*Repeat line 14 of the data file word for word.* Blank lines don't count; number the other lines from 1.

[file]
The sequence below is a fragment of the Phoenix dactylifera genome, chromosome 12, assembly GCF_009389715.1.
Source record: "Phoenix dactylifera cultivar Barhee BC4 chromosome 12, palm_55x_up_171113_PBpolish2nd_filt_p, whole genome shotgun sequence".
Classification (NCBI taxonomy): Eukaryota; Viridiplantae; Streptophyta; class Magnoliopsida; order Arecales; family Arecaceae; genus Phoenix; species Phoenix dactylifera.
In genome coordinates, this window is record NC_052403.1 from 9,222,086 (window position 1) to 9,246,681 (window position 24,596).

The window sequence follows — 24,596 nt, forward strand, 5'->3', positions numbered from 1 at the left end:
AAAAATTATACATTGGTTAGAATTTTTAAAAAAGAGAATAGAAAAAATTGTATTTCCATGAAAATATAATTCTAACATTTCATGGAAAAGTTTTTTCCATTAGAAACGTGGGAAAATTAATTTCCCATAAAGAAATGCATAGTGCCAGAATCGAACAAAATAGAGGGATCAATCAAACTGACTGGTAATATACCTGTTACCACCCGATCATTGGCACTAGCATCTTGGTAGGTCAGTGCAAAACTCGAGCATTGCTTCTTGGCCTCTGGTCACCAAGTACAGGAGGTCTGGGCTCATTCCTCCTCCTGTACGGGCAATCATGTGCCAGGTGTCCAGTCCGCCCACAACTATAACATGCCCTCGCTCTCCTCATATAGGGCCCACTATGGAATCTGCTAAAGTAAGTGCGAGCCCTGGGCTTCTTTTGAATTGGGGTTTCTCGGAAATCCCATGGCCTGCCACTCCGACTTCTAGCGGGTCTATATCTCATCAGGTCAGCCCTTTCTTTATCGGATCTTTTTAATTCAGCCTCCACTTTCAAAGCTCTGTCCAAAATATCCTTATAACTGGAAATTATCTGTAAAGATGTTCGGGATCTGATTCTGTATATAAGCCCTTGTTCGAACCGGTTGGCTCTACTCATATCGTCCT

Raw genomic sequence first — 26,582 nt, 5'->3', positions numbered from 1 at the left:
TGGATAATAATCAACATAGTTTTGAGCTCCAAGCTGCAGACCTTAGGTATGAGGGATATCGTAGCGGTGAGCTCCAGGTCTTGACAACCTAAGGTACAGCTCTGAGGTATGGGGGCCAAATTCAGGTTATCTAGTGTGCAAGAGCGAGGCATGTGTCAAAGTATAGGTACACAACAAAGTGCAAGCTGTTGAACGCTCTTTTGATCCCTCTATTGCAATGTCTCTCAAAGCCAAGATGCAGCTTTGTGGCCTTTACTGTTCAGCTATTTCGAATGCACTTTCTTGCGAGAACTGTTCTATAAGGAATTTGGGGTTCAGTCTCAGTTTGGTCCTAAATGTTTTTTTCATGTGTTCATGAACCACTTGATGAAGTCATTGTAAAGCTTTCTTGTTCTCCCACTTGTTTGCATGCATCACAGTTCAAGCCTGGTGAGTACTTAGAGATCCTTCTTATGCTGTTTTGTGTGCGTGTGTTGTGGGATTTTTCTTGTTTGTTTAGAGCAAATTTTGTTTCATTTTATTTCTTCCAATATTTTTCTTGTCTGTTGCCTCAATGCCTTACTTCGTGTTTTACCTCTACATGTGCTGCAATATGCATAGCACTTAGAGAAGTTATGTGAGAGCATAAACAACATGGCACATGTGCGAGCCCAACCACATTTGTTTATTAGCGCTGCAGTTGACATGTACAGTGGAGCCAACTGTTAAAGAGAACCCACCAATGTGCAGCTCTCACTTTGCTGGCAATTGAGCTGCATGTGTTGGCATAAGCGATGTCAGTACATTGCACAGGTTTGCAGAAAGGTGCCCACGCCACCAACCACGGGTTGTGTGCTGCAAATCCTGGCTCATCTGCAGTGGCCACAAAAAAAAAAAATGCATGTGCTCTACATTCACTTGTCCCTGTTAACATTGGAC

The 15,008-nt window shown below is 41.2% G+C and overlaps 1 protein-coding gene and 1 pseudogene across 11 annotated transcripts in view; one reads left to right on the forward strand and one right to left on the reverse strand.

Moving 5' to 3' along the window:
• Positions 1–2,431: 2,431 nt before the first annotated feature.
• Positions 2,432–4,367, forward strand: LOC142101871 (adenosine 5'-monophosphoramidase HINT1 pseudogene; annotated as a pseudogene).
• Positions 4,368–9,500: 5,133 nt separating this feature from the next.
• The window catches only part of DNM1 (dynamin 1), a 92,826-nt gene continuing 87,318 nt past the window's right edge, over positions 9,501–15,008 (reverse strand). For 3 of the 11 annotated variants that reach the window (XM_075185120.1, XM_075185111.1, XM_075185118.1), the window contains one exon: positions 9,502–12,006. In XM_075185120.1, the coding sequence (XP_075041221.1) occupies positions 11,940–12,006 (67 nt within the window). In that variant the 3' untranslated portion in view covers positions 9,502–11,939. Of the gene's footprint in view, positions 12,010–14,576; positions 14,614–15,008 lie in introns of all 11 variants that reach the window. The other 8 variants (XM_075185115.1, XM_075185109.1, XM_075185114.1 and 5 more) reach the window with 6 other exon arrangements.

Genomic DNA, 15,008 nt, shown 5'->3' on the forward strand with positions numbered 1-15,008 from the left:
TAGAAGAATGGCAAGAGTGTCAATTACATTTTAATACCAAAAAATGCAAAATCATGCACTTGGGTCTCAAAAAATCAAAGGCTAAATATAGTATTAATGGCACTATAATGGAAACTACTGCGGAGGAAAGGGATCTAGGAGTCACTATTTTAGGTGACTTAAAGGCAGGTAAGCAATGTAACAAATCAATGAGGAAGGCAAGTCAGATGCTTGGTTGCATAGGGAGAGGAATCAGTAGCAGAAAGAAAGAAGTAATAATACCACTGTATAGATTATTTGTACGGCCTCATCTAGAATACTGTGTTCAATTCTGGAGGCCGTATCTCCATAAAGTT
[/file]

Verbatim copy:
• The window catches only part of DNM1 (dynamin 1), a 92,826-nt gene continuing 87,318 nt past the window's right edge, over positions 9,501–15,008 (reverse strand). For 3 of the 11 annotated variants that reach the window (XM_075185120.1, XM_075185111.1, XM_075185118.1), the window contains one exon: positions 9,502–12,006. In XM_075185120.1, the coding sequence (XP_075041221.1) occupies positions 11,940–12,006 (67 nt within the window). In that variant the 3' untranslated portion in view covers positions 9,502–11,939. Of the gene's footprint in view, positions 12,010–14,576; positions 14,614–15,008 lie in introns of all 11 variants that reach the window. The other 8 variants (XM_075185115.1, XM_075185109.1, XM_075185114.1 and 5 more) reach the window with 6 other exon arrangements.